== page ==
December 16, 2013
A press release from the Joint Industry Association has outlined the concerns of 21 trade associations regarding the Triman legislation in France – a common set of symbols on recyclable products marketed in France aiming to simplify waste sorting activities and increase France’s recycling rate.
The measure was drafted by the French environment ministry and given approval from the European Commission in October 2012 “on the basis that the measure did not present any obstacles to the internal market”.
However, concerns have been raised by countries exporting within the EU Single Market that the proposed measure would become a barrier to trade, as packaging would have to be made specifically for the French market; with the measure also claimed to be very expensive to implement in proportion to its objectives and “more strict than necessary”.
As a result, the Joint Industry Association has called for the French Government to abandon the current initiative or make it voluntary; the EU authorities to review the compatibility of the Triman legislation with global trade and internal market rules; and, in case France adopts the current draft decree, has asked the Commission to launch an infringement procedure against France.
The Triman legislation would require recyclable products and packaging to display the ‘Triman’ logo, which would have to be affixed next to existing environmental logos. The logo would also have to be displayed on secondary recyclable packaging, with an alternative being to display wording and/or pictograms on the primary packaging to inform consumers that secondary packaging inside is also recyclable, although this must be translated into French.
These rules exclude products placed on the market prior to 1 January 2015. Furthermore, e-waste, batteries and accumulators covered by relevant European legislation, such as WEEE are exempt, but all packaging covered by producer responsibility legislation will be subject to the Triman obligation. It has been argued by the Joint Industry Association that this would confuse consumers rather than providing guidance.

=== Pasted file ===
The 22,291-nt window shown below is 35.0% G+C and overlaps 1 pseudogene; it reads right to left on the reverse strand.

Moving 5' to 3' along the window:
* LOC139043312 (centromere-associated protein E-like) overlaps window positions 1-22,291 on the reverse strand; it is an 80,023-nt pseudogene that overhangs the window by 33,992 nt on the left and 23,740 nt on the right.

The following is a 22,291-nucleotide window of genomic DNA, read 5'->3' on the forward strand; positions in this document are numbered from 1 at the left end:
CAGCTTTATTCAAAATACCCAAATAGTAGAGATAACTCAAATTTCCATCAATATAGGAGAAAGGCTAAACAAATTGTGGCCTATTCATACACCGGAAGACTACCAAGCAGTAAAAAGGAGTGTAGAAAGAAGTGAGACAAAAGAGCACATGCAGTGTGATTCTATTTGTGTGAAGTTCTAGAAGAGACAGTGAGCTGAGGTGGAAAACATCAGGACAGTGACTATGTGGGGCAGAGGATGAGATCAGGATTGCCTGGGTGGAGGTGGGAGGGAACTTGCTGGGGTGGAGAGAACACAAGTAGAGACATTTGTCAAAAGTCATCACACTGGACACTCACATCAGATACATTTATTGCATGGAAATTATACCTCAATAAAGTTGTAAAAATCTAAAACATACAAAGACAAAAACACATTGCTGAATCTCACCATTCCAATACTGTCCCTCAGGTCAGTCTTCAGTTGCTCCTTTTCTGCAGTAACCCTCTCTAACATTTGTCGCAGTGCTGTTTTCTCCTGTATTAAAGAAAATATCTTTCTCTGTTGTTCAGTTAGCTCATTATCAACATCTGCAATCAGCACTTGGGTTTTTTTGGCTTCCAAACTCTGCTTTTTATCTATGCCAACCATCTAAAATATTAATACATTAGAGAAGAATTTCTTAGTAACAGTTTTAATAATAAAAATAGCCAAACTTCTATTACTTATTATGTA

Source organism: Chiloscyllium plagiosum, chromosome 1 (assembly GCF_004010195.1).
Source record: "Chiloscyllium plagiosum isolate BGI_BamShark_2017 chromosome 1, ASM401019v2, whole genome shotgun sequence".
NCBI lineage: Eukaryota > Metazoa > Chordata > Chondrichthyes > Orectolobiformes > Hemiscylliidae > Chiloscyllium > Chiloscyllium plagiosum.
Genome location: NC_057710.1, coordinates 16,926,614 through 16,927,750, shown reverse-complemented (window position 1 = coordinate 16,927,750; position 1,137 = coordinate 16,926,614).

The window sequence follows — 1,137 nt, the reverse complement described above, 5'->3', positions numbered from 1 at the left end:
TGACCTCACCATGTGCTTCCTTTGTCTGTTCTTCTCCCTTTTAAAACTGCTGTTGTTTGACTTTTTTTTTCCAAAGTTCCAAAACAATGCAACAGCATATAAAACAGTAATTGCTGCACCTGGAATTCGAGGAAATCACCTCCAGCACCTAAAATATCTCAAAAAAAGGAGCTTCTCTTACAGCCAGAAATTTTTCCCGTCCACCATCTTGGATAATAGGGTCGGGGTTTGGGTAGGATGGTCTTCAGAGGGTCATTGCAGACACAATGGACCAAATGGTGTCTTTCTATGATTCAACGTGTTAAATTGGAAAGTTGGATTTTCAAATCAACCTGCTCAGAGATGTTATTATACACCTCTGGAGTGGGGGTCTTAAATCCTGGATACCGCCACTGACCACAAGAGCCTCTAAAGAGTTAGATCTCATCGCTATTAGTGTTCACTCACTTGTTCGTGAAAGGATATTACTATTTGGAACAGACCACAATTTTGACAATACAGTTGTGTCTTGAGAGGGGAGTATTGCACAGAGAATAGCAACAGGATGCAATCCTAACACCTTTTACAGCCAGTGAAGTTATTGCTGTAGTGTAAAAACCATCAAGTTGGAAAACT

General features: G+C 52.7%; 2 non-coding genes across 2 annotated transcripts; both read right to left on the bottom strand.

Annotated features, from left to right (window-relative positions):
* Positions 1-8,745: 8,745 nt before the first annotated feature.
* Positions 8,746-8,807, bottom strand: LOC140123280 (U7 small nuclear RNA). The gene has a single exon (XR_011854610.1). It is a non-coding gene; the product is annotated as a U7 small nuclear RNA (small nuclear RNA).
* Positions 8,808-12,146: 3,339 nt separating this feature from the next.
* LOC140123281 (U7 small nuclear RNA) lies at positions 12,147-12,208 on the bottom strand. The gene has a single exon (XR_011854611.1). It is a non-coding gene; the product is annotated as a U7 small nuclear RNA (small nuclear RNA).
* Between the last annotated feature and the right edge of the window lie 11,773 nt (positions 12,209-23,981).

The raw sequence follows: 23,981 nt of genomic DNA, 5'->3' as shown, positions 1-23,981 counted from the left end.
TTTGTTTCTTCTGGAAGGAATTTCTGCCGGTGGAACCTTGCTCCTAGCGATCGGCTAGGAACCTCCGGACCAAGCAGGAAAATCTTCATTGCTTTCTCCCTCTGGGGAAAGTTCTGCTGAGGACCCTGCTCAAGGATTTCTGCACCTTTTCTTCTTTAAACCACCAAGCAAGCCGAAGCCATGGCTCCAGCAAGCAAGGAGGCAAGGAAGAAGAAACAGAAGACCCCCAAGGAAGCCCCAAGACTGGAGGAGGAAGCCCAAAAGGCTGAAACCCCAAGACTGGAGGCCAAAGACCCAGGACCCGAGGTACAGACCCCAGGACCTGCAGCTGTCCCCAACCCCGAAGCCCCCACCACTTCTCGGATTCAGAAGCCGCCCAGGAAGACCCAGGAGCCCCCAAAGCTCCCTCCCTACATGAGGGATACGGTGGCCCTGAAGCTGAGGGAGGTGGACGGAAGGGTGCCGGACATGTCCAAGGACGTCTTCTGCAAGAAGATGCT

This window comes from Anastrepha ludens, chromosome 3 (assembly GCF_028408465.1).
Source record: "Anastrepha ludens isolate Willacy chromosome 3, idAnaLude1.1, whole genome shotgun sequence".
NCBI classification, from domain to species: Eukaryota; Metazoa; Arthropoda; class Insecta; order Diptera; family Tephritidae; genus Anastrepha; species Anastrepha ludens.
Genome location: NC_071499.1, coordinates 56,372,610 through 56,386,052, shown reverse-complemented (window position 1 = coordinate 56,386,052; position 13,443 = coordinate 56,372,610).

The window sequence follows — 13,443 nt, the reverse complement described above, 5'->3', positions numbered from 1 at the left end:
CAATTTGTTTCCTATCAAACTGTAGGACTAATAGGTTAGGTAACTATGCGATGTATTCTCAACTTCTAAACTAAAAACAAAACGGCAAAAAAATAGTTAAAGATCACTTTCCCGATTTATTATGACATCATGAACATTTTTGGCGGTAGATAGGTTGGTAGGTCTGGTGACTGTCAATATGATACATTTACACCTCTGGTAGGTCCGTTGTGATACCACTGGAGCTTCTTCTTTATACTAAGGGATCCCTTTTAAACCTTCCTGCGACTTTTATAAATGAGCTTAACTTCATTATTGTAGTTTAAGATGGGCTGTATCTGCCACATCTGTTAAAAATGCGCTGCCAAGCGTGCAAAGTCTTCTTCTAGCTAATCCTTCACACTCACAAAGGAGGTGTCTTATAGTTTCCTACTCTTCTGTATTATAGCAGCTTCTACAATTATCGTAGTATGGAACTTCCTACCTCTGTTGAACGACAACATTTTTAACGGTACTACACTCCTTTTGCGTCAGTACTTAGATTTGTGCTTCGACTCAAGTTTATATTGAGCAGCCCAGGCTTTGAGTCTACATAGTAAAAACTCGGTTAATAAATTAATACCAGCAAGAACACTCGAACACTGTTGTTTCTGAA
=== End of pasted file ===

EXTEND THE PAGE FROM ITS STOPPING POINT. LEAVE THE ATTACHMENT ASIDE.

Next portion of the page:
Also exempt are products where it is “technically not possible” to display the logo; situations where costs are disproportionate; and products that have a similar label to comply with the legislation of another Member State.
The Joint Industry Association argued that the Triman measure will have a number of negative impacts on businesses, including administrative burdens and costs for relabeling or repackaging products; estimating that it would cost the printing industry €0.25 ($0.34) per sticker, or €8 million ($11 million) overall in the printer cartridge industry.
It was also noted that, while French authorities have said that current recycling fees will be reduced to balance the new costs, no concrete measures have been seen to suggest that this is the case; with the Joint Industry Association stating that “to our knowledge, the French authorities have not conducted any impact assessment of the costs associated with this measure”.
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